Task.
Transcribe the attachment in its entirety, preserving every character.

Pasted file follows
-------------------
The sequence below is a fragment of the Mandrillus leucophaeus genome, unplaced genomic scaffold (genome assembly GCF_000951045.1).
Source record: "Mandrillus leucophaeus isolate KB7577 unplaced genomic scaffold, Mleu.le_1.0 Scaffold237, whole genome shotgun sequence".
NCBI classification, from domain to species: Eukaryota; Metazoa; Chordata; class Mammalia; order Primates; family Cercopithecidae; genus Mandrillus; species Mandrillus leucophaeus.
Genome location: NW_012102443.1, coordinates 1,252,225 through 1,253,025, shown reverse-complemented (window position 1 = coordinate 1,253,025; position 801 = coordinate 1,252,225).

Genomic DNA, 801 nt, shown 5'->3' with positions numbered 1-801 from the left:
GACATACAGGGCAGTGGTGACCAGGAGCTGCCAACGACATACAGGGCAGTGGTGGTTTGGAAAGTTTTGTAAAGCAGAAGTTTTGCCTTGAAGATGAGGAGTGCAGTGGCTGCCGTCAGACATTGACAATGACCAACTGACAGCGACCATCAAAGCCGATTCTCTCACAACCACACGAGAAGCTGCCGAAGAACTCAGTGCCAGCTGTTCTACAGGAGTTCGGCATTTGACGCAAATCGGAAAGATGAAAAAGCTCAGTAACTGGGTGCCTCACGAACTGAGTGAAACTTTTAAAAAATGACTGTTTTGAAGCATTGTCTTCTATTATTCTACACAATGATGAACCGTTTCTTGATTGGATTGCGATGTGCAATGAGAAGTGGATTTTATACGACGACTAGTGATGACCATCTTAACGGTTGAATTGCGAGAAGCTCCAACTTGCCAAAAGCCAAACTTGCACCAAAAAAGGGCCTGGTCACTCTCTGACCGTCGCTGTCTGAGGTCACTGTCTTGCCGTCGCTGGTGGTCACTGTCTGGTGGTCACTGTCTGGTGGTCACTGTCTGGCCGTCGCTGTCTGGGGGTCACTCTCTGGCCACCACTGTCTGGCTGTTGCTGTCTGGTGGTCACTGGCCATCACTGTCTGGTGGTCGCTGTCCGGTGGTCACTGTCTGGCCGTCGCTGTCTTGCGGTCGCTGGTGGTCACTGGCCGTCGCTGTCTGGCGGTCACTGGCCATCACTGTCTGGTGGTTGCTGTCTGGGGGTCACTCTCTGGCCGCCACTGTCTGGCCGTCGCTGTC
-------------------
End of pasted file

The sequence below is a fragment of the Mandrillus leucophaeus genome, unplaced genomic scaffold (genome assembly GCF_000951045.1).
Source record: "Mandrillus leucophaeus isolate KB7577 unplaced genomic scaffold, Mleu.le_1.0 Scaffold237, whole genome shotgun sequence".
NCBI classification, from domain to species: Eukaryota; Metazoa; Chordata; class Mammalia; order Primates; family Cercopithecidae; genus Mandrillus; species Mandrillus leucophaeus.
Genome location: NW_012102443.1, coordinates 1,252,225 through 1,253,025, shown reverse-complemented (window position 1 = coordinate 1,253,025; position 801 = coordinate 1,252,225).

Genomic DNA, 801 nt, shown 5'->3' with positions numbered 1-801 from the left:
GACATACAGGGCAGTGGTGACCAGGAGCTGCCAACGACATACAGGGCAGTGGTGGTTTGGAAAGTTTTGTAAAGCAGAAGTTTTGCCTTGAAGATGAGGAGTGCAGTGGCTGCCGTCAGACATTGACAATGACCAACTGACAGCGACCATCAAAGCCGATTCTCTCACAACCACACGAGAAGCTGCCGAAGAACTCAGTGCCAGCTGTTCTACAGGAGTTCGGCATTTGACGCAAATCGGAAAGATGAAAAAGCTCAGTAACTGGGTGCCTCACGAACTGAGTGAAACTTTTAAAAAATGACTGTTTTGAAGCATTGTCTTCTATTATTCTACACAATGATGAACCGTTTCTTGATTGGATTGCGATGTGCAATGAGAAGTGGATTTTATACGACGACTAGTGATGACCATCTTAACGGTTGAATTGCGAGAAGCTCCAACTTGCCAAAAGCCAAACTTGCACCAAAAAAGGGCCTGGTCACTCTCTGACCGTCGCTGTCTGAGGTCACTGTCTTGCCGTCGCTGGTGGTCACTGTCTGGTGGTCACTGTCTGGTGGTCACTGTCTGGCCGTCGCTGTCTGGGGGTCACTCTCTGGCCACCACTGTCTGGCTGTTGCTGTCTGGTGGTCACTGGCCATCACTGTCTGGTGGTCGCTGTCCGGTGGTCACTGTCTGGCCGTCGCTGTCTTGCGGTCGCTGGTGGTCACTGGCCGTCGCTGTCTGGCGGTCACTGGCCATCACTGTCTGGTGGTTGCTGTCTGGGGGTCACTCTCTGGCCGCCACTGTCTGGCCGTCGCTGTC